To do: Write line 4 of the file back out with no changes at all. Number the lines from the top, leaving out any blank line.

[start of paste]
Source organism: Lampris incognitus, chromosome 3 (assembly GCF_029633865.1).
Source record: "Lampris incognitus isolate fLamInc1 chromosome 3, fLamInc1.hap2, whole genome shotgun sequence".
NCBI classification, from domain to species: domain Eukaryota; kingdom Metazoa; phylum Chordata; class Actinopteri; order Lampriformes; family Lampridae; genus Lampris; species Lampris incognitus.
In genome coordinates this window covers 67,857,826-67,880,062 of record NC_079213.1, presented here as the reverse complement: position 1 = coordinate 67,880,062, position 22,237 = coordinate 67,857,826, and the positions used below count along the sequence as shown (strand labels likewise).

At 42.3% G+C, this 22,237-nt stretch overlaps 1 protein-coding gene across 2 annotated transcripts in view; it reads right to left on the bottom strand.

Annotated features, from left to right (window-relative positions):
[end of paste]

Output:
In genome coordinates this window covers 67,857,826-67,880,062 of record NC_079213.1, presented here as the reverse complement: position 1 = coordinate 67,880,062, position 22,237 = coordinate 67,857,826, and the positions used below count along the sequence as shown (strand labels likewise).